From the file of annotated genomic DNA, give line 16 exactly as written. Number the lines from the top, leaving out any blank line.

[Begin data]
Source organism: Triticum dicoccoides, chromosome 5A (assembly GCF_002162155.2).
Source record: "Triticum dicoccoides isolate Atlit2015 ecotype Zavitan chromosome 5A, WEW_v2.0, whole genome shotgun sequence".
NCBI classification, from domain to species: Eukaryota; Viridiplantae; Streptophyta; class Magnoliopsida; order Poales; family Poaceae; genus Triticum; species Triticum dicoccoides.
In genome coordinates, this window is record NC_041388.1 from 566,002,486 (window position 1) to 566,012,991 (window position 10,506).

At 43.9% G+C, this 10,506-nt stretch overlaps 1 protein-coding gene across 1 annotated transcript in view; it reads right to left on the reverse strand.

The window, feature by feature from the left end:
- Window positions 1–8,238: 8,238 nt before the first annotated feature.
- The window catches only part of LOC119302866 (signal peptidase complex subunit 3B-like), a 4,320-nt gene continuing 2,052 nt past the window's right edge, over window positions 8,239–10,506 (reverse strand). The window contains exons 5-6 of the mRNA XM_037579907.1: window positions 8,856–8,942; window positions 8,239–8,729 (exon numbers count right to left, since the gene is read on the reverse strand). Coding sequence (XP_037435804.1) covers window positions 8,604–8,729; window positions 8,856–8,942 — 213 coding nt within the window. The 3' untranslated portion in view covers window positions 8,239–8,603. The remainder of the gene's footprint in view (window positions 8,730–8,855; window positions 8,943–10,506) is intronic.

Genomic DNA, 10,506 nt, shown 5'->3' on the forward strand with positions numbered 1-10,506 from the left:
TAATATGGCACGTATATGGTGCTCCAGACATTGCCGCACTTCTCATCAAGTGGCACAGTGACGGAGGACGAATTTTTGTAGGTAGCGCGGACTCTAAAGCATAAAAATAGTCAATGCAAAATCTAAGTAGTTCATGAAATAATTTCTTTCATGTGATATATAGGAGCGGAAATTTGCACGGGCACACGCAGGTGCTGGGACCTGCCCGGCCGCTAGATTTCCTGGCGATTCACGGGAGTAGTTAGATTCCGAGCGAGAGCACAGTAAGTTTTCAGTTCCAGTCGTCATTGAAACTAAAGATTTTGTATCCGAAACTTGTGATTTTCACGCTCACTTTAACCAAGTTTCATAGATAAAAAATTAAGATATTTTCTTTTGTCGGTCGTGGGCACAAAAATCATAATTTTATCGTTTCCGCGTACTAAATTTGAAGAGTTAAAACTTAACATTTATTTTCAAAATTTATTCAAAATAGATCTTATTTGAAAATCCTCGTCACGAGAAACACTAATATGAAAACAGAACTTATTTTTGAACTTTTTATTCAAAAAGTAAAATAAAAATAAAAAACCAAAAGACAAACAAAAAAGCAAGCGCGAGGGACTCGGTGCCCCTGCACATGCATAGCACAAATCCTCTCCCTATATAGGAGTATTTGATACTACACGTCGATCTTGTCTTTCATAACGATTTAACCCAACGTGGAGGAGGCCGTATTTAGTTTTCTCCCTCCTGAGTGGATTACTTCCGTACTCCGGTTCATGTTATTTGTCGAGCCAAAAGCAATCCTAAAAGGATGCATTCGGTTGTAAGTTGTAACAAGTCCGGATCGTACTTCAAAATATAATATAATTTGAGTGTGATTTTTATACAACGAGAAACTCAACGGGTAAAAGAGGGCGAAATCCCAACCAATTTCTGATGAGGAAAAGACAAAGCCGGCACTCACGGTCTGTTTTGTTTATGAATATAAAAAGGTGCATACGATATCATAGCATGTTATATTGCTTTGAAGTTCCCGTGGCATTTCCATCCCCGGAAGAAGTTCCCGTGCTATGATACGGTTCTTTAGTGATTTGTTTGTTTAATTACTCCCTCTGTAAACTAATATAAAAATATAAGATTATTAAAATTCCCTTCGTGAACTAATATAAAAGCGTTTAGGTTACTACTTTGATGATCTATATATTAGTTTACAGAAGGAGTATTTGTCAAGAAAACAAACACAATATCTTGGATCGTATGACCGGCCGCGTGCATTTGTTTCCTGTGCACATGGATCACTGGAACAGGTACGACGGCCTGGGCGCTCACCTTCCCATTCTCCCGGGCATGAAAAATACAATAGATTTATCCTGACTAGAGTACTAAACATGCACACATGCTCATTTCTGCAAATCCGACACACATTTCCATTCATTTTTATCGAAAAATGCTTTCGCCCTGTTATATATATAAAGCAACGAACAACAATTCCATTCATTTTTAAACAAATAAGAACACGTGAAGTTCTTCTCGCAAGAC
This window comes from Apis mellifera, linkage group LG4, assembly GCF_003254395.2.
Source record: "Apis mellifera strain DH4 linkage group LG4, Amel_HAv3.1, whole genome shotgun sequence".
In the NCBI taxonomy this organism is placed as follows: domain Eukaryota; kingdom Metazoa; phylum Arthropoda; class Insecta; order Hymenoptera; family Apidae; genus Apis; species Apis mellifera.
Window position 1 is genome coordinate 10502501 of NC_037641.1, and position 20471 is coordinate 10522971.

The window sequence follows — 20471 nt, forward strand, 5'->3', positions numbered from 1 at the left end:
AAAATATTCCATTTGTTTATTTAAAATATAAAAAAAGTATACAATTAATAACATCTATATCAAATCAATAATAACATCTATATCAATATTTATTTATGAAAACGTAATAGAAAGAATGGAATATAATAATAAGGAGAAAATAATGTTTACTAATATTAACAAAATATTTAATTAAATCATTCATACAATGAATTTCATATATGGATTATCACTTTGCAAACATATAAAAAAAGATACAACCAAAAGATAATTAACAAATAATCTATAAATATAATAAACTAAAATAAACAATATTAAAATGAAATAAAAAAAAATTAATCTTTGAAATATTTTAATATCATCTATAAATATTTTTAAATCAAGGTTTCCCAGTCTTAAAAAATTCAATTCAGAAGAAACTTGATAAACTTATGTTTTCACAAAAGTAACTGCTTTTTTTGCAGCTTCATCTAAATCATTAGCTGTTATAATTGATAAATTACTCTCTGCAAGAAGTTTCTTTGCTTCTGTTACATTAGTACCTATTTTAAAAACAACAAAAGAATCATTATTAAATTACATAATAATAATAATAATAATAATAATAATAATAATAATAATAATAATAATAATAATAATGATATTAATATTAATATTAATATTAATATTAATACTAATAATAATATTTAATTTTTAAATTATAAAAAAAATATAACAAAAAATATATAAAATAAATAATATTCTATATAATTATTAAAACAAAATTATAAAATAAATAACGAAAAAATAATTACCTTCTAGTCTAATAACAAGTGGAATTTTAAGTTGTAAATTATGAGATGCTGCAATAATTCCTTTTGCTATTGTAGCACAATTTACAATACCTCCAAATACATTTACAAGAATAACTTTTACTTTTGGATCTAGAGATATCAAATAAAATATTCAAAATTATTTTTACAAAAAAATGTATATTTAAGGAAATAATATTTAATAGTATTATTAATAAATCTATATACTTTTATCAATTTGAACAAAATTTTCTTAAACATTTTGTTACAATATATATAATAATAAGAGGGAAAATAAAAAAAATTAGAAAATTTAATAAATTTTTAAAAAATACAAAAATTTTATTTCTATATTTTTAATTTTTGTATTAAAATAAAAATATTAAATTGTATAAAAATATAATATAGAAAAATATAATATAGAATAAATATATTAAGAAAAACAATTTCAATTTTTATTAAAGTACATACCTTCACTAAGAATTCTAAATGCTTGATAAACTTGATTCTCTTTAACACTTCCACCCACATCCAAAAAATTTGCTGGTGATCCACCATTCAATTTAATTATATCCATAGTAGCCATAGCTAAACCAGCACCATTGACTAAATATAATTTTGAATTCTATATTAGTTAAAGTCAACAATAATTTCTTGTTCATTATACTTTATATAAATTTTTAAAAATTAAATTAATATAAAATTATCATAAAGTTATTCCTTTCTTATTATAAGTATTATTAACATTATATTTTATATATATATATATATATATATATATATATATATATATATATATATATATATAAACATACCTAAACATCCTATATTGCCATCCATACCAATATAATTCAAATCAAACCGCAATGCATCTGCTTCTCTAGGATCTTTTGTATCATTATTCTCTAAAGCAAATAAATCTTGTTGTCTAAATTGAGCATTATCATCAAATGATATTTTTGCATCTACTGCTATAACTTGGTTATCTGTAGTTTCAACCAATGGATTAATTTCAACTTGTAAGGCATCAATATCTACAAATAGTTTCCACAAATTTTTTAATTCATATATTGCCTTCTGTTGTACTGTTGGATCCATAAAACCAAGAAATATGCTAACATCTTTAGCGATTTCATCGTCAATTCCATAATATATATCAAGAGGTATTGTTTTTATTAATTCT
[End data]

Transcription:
AAAATATTCCATTTGTTTATTTAAAATATAAAAAAAGTATACAATTAATAACATCTATATCAAATCAATAATAACATCTATATCAATATTTATTTATGAAAACGTAATAGAAAGAATGGAATATAATAATAAGGAGAAAATAATGTTTACTAATATTAACAAAATATTTAATTAAATCATTCATACAATGAATTTCATATATGGATTATCACTTTGCAAACATATAAAAAAAGATACAACCAAAAGATAATTAACAAATAATCTATAAATATAATAAACTAAAATAAACAATATTAAAATGAAATAAAAAAAAATTAATCTTTGAAATATTTTAATATCATCTATAAATATTTTTAAATCAAGGTTTCCCAGTCTTAAAAAATTCAATTCAGAAGAAACTTGATAAACTTATGTTTTCACAAAAGTAACTGCTTTTTTTGCAGCTTCATCTAAATCATTAGCTGTTATAATTGATAAATTACTCTCTGCAAGAAGTTTCTTTGCTTCTGTTACATTAGTACCTATTTTAAAAACAACAAAAGAATCATTATTAAATTACATAATAATAATAATAATAATAATAATAATAATAATAATAATAATAATAATAATAATAATGATATTAATATTAATATTAATATTAATATTAATACTAATAATAATATTTAATTTTTAAATTATAAAAAAAATATAACAAAAAATATATAAAATAAATAATATTCTATATAATTATTAAAACAAAATTATAAAATAAATAACGAAAAAATAATTACCTTCTAGTCTAATAACAAGTGGAATTTTAAGTTGTAAATTATGAGATGCTGCAATAATTCCTTTTGCTATTGTAGCACAATTTACAATACCTCCAAATACATTTACAAGAATAACTTTTACTTTTGGATCTAGAGATATCAAATAAAATATTCAAAATTATTTTTACAAAAAAATGTATATTTAAGGAAATAATATTTAATAGTATTATTAATAAATCTATATACTTTTATCAATTTGAACAAAATTTTCTTAAACATTTTGTTACAATATATATAATAATAAGAGGGAAAATAAAAAAAATTAGAAAATTTAATAAATTTTTAAAAAATACAAAAATTTTATTTCTATATTTTTAATTTTTGTATTAAAATAAAAATATTAAATTGTATAAAAATATAATATAGAAAAATATAATATAGAATAAATATATTAAGAAAAACAATTTCAATTTTTATTAAAGTACATACCTTCACTAAGAATTCTAAATGCTTGATAAACTTGATTCTCTTTAACACTTCCACCCACATCCAAAAAATTTGCTGGTGATCCACCATTCAATTTAATTATATCCATAGTAGCCATAGCTAAACCAGCACCATTGACTAAATATAATTTTGAATTCTATATTAGTTAAAGTCAACAATAATTTCTTGTTCATTATACTTTATATAAATTTTTAAAAATTAAATTAATATAAAATTATCATAAAGTTATTCCTTTCTTATTATAAGTATTATTAACATTATATTTTATATATATATATATATATATATATATATATATATATATATATATATATATATAAACATACCTAAACATCCTATATTGCCATCCATACCAATATAATTCAAATCAAACCGCAATGCATCTGCTTCTCTAGGATCTTTTGTATCATTATTCTCTAAAGCAAATAAATCTTGTTGTCTAAATTGAGCATTATCATCAAATGATATTTTTGCATCTACTGCTATAACTTGGTTATCTGTAGTTTCAACCAATGGATTAATTTCAACTTGTAAGGCATCAATATCTACAAATAGTTTCCACAAATTTTTTAATTCATATATTGCCTTCTGTTGTACTGTTGGATCCATAAAACCAAGAAATATGCTAACATCTTTAGCGATTTCATCGTCAATTCCATAATATATATCAAGAGGTATTGTTTTTATTAATTCT